Some University of British Columbia students starting online studies next week will see a new kind of disclaimer on course outlines — this course could be illegal and even dangerous to access, depending on where you are.
A letter sent to education faculty members on Wednesday requests — but doesn’t require — that professors include a warning on course outlines to students taking the online courses in other countries.
“Some UBC courses might cover topics that are censored or considered illegal by non-Canadian governments,” the recommended statement from Andrew Szeri, UBC’s vice-president academic.
“This may include, but is not limited to, human rights, representative government, defamation, obscenity, gender or sexuality, and historical or current geopolitical controversies,” the warning says.
While UBC is “strongly committed to academic freedom” it has no sway over international governments, the warning says, and students should “exercise caution” when choosing courses this semester.
The letter also includes a warning for students. “Students should be mindful that when they partake in class discussions or communicate to the members of the class, that for some students living abroad, sensitive material might result in repercussions,” it cautions.
The university said no one was available for an interview.
In an emailed statement, spokesperson Matthew Ramsey said the university's goal is “to protect our students and uphold the principle of academic freedom in all instances.”
Asked why the warning comes less than a week before classes begin, Ramsey wrote “the process in developing this policy has involved careful consideration and consultation.” The university has moved almost entirely to online courses because of COVID-19.
Jie Cheng, associate professor in the Peter A. Allard School of Law, said UBC students studying online while abroad face the challenges of access to technology and the law of their land.
“If the students are not in Canada, there is a risk of them not being able to access the online meeting or some of the information online,” Cheng told The Tyee via email.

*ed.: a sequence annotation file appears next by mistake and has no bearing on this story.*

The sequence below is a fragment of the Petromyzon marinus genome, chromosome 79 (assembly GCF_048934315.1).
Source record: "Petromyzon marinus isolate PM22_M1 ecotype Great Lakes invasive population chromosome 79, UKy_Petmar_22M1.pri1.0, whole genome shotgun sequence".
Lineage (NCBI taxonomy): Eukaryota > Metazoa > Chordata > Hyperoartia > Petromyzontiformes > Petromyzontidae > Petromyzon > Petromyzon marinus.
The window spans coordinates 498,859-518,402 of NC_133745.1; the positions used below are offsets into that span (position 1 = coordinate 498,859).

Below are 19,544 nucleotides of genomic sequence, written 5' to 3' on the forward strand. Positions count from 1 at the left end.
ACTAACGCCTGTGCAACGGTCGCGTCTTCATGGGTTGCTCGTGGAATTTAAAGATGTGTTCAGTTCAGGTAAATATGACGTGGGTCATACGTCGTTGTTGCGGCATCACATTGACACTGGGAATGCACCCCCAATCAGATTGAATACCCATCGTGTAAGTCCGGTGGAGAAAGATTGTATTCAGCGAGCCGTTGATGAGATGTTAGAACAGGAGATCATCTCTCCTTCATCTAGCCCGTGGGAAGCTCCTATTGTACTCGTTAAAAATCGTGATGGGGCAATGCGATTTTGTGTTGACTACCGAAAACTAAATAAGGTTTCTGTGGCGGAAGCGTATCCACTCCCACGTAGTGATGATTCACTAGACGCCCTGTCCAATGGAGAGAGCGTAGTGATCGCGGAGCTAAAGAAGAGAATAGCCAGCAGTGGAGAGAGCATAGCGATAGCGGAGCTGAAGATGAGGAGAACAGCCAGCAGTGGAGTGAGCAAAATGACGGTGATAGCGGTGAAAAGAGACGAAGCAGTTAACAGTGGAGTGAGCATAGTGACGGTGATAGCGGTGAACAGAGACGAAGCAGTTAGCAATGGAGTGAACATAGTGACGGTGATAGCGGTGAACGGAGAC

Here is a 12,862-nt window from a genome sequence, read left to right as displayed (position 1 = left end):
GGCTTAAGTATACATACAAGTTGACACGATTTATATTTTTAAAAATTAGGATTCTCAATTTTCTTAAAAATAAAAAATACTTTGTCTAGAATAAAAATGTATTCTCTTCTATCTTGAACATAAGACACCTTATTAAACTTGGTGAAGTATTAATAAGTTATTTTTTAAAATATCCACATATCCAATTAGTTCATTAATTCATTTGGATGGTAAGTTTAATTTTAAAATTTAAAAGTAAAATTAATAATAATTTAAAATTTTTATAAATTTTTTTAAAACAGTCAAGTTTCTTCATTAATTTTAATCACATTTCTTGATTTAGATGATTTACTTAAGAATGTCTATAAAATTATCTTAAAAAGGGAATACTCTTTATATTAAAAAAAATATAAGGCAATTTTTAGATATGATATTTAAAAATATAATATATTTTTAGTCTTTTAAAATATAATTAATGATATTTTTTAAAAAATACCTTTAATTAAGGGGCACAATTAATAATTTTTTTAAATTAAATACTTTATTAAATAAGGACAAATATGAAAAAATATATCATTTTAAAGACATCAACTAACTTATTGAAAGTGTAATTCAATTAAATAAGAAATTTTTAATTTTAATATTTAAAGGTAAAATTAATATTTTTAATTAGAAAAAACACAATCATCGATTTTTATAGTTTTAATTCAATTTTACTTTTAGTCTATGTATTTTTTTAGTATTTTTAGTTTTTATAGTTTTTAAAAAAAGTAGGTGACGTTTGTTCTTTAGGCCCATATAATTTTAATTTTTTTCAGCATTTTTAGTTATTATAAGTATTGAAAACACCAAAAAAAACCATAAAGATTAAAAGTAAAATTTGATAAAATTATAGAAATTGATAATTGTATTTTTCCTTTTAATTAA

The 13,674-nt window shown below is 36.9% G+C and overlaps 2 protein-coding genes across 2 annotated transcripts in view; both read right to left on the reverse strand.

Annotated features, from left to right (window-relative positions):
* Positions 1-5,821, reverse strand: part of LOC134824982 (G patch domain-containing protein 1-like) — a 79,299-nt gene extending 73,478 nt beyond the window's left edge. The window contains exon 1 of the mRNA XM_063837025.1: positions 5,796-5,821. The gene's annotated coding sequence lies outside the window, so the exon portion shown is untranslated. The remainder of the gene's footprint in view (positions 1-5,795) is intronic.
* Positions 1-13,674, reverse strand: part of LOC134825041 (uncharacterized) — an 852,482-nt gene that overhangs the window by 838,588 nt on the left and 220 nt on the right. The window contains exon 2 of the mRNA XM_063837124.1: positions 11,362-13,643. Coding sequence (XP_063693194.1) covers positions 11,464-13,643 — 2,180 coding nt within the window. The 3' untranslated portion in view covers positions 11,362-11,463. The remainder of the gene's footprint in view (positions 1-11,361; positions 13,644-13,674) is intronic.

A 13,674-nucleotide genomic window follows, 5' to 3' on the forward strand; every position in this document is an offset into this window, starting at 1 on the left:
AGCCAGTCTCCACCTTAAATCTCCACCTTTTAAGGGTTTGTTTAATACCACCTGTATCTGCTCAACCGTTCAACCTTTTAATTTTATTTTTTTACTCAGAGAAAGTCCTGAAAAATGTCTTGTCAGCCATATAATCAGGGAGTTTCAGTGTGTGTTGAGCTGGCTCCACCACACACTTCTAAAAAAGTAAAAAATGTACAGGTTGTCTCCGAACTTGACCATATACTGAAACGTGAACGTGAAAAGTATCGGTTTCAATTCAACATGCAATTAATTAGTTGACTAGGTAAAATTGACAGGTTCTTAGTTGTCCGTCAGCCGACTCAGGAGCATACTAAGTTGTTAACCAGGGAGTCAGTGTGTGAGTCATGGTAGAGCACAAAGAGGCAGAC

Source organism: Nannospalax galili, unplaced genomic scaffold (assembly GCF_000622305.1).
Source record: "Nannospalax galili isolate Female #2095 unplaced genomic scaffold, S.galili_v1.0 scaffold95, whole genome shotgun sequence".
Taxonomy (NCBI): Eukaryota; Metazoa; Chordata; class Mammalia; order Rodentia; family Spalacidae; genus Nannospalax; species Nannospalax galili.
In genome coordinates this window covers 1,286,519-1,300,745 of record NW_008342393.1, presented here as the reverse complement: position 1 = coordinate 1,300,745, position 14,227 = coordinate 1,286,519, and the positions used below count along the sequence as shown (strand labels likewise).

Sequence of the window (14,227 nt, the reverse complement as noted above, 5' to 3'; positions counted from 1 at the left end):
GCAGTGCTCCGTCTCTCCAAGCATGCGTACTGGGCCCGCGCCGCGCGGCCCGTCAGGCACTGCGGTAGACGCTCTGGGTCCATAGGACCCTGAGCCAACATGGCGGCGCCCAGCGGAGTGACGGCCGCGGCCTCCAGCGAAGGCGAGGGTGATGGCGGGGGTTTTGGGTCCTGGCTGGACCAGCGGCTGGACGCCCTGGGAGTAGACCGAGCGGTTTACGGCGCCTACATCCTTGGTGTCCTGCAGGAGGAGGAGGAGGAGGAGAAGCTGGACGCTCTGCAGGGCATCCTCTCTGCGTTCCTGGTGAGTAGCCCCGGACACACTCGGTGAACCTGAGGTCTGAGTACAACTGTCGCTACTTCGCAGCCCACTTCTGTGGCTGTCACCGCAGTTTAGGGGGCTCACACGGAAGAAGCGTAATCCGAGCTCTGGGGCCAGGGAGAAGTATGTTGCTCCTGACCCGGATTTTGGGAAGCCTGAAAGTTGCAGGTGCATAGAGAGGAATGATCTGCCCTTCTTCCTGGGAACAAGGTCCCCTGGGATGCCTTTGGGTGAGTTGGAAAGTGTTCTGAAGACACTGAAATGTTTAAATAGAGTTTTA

“The technical problem may severely damage the ability of the students to participate in the class and to benefit from the rich online resources.”
Not every country allows access to remote learning staples like Zoom, and time zones pose a challenge. Other countries may block certain resources containing material considered illicit. Or studying from a different time zone than the rest of your class could put you behind if lecture attendance is mandatory.
But content is also an issue, from politically sensitive materials to LGBTQ2S+ topics to human rights.
Cheng teaches both Chinese and Hong Kong law, touching on the histories of relations between both regions. The Chinese government’s recent passing of a national security law in Hong Kong criminalizing criticism or dissent has American universities posting their own warnings to students about course content and student safety.
But Cheng says the risk for UBC students studying in China or Hong Kong is low.
“In the past, controversial issues have been discussed in the class and in the public forum without problem,” Cheng said. “As an instructor, it is my responsibility to let the students know the story from different sides. That won’t change in the future.
“As a lawyer, my understanding of the Hong Kong National Security Law is that its targets are political activities, not academic activities. The risk of students and academics being prosecuted is very low. We should be cautious, but there is no reason to get paranoid.”